Wednesday, July 22, 2015

Father Eugene the Snows Blessing Priest

Today the Bear had to see his veterinarian in Belleville, Illinois. (Believe it or not, not just any vet treats Bears.) This permitted a visit to Our Lady of the Snows National Shrine.

Normally, a post on OLS would be an occasion for complaints by the Bear. However, the hideous, rusted iron abomination featuring tentacles that served as a crucifix in the chapel of Hope and Healing has been replaced by a much less hideous rusted iron abomination featuring a figure in a grass miniskirt.


Trust the Bear -- it's a great improvement.

It was also a good visit because the Bear's mate bought him a Miraculous Medal for his birthday! And a St. Dymphna pocket coin. (It will join his St. Benedict Medal coin, so anyone rifling through his pockets may conclude he is a crazy Benedictine oblate.)

And lucky for us, Fr. Eugene the Blessing Priest was on duty.

Fr. Eugene regularly sets up outside the gift shop (still inside the building) and blesses purchases. The Bear suspects he is one of their retired Missionary Oblate priests; at any rate he is is quite old. He has an expansive personality the Bear finds attractive.

He greeted us by telling us not to be afraid of a book he was reading, entitled Zen and the Body. It's for a Tai Chi class which he said wasn't doing him any good. "It's free, though," he added, "so the price is right."

When we got to the blessing part, Fr. Eugene did not so much "read the black" as allude to various sections in a binder filled with photocopied pages. They included an epistle, a mini-homily and (eventually) a blessing. It was charming, actually, because he was sincere, and maybe because it is nice to see someone feeling useful. (The Bear is sensitive to this since his involuntary retirement.) The Bear suspects any shortcuts were a concession to our assumed short attention span.

At one point he said, "and here we have the prayer of the faithful for various things, such as" -- dropping his voice and shaking his head -- "same sex marriage." The Bear is still puzzling over what the intercession actually was. You never know these days. At any rate, it was clear Fr. Eugene was not a fan.

The Bear had originally intended to describe Fr. Eugene as "colorful." But the Bear's mate gently corrected him to use the word "sweet." And she's right. Fr. Eugene was saying the rosary when we came up, and, despite being clearly over eighty, he stood for the entire blessing. The Bear prays that God grants him many years in his gift shop ministry.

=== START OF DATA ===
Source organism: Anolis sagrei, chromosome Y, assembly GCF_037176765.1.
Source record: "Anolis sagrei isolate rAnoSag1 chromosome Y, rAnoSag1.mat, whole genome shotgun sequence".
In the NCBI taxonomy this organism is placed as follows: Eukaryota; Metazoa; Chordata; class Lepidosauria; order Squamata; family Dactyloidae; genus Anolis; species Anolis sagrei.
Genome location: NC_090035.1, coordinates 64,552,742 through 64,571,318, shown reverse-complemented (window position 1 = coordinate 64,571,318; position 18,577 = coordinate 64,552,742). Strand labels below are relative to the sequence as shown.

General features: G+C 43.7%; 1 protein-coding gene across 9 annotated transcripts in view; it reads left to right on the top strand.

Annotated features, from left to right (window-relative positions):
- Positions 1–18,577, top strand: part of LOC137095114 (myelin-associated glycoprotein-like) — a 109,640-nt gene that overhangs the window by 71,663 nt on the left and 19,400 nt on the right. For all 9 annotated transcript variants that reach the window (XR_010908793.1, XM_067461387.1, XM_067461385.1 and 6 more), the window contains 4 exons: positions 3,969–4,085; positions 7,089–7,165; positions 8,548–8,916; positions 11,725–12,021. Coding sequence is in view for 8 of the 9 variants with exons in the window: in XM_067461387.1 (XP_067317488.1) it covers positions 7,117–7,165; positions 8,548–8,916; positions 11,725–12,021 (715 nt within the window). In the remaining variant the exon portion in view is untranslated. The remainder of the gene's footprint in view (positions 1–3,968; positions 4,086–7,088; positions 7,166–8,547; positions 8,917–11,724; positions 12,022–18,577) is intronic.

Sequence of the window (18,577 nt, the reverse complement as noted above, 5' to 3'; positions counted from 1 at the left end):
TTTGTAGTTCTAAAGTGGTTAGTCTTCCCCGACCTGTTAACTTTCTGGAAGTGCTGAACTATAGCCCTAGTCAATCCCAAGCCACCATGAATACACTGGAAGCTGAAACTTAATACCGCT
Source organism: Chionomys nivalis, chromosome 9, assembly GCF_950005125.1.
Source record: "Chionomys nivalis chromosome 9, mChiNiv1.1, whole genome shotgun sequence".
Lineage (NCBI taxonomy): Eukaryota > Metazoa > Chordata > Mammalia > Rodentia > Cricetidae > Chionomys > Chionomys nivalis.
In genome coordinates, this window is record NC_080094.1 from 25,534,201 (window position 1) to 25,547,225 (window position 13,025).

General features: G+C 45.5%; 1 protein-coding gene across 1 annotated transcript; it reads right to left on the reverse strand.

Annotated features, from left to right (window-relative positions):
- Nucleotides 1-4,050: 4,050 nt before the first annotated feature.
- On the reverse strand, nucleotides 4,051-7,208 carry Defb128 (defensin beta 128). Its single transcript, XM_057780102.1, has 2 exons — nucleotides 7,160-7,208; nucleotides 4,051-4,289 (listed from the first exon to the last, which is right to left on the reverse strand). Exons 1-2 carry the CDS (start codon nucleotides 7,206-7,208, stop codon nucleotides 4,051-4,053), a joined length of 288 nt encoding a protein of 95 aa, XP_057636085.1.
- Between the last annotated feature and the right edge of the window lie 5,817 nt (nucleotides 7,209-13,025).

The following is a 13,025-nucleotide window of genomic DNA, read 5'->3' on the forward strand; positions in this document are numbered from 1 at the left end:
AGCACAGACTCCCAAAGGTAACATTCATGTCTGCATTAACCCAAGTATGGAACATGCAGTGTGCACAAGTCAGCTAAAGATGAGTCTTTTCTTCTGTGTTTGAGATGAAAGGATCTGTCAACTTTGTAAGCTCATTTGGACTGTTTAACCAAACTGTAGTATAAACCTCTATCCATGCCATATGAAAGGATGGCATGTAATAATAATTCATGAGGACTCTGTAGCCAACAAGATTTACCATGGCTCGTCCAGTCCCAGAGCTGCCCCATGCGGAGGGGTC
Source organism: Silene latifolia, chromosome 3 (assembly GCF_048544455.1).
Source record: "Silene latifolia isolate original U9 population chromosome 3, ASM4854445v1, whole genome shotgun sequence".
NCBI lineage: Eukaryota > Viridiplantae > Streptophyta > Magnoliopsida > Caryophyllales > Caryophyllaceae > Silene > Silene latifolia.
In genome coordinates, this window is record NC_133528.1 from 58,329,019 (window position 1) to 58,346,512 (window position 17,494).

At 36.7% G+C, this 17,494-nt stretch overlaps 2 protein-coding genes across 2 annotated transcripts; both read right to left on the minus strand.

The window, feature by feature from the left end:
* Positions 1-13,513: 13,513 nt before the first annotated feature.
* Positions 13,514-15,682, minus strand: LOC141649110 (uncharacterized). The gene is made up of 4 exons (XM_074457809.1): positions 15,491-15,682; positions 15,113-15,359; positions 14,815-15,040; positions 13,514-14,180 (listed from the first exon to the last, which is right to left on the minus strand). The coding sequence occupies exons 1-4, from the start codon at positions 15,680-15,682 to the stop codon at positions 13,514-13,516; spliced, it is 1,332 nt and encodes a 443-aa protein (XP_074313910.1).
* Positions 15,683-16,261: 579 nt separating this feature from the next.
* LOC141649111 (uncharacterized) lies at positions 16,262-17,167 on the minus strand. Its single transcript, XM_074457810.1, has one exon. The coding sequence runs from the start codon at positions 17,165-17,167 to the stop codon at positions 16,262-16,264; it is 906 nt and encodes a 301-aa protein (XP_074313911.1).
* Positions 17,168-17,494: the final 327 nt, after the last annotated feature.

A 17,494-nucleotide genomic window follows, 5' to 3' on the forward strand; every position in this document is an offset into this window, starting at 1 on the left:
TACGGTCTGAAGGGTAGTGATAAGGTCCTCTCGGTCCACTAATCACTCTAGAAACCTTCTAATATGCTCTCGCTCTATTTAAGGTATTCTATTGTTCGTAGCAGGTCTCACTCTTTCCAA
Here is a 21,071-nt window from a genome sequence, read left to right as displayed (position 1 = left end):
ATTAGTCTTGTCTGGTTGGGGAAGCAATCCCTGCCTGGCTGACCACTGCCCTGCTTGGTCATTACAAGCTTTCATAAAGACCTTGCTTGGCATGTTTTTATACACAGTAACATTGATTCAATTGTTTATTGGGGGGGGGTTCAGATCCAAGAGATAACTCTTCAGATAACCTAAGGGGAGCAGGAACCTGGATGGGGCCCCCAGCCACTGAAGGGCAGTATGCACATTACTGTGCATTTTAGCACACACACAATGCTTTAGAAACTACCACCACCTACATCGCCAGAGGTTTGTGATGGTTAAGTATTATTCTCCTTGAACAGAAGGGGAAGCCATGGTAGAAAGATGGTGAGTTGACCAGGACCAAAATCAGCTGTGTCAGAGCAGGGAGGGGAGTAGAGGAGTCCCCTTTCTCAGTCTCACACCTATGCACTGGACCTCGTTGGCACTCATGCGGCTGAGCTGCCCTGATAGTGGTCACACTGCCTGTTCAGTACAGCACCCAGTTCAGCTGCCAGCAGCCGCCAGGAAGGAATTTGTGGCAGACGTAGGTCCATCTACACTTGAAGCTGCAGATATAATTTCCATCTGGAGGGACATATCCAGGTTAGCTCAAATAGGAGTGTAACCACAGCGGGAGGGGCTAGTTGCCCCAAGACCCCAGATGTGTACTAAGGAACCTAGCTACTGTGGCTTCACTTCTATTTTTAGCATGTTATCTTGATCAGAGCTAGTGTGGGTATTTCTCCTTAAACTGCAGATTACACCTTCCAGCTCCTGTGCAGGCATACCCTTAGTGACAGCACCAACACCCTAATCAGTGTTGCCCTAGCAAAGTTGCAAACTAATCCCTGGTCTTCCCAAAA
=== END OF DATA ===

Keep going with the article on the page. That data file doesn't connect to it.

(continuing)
Pope Francis Bobblehead

The gift shop is a mere shadow of its former self. They tell me people do all their shopping online. However convenient shopping at the click of a banner is, the Bear is a bit skeptical. Is browsing dead? Impulse buys? Is there no obligation by a Catholic order at a national shrine to stock an edifying collection of books, as well as Pope Francis bobbleheads? (Oh, so many snarks must be strangled on the altar of good taste!)

But the Bear did find one treasure. Anyone remember these? It was originally published in 1954, what surely seems like a Golden Age of American Catholicism. There were other Confraternity titles, too. Some of them, the Bear recalls, were filled with engravings of a man in a suit carrying a cross and otherwise acting out Christian scenes. Just solid Catholic formation in a time when Catholics were presumed to care about such things.

It seems so long ago. Far too long.


Confraternity of the Precious Blood


6 comments:

  1. Happy Birthday Bear!
    And may you always rest in God's care.

    ReplyDelete
  2. I've got a 1954 edition of "My Daily Bread" found on eBay for a pittance. I love it.

    ReplyDelete
  3. Not to put a damper on a lovely post, but, on a recent visit to OLS I noticed they were selling batik scarves with Sanskrit printed on them! Who knows what they said! IMHO they shouldn't be selling Hindu items. :(

    ReplyDelete
  4. Visited the Shrine last year and attended Mass. No server. Ugly and uninspiring worship space. The three 'projections' seem to mean all are equal? They would be the ambo, the altar, and the piano. Do not care for the baptismal fountain either. Wood tabernacle off to the side as I recall.

    ReplyDelete
  5. The astethics of the OLS church are indeed awful. But the mass is usually celebrated decently. Most weekday masses are simple by the book affairs at most parishes.

    ReplyDelete
  6. The masses there are tolerable, especially the weekday ones, which are indeed quite simple. The photograph of the awful crucifix was from the "Chapel of Hope and Healing" -- a tiny room just past the bathrooms and opposite the gift shop in different building than the church.

    ReplyDelete

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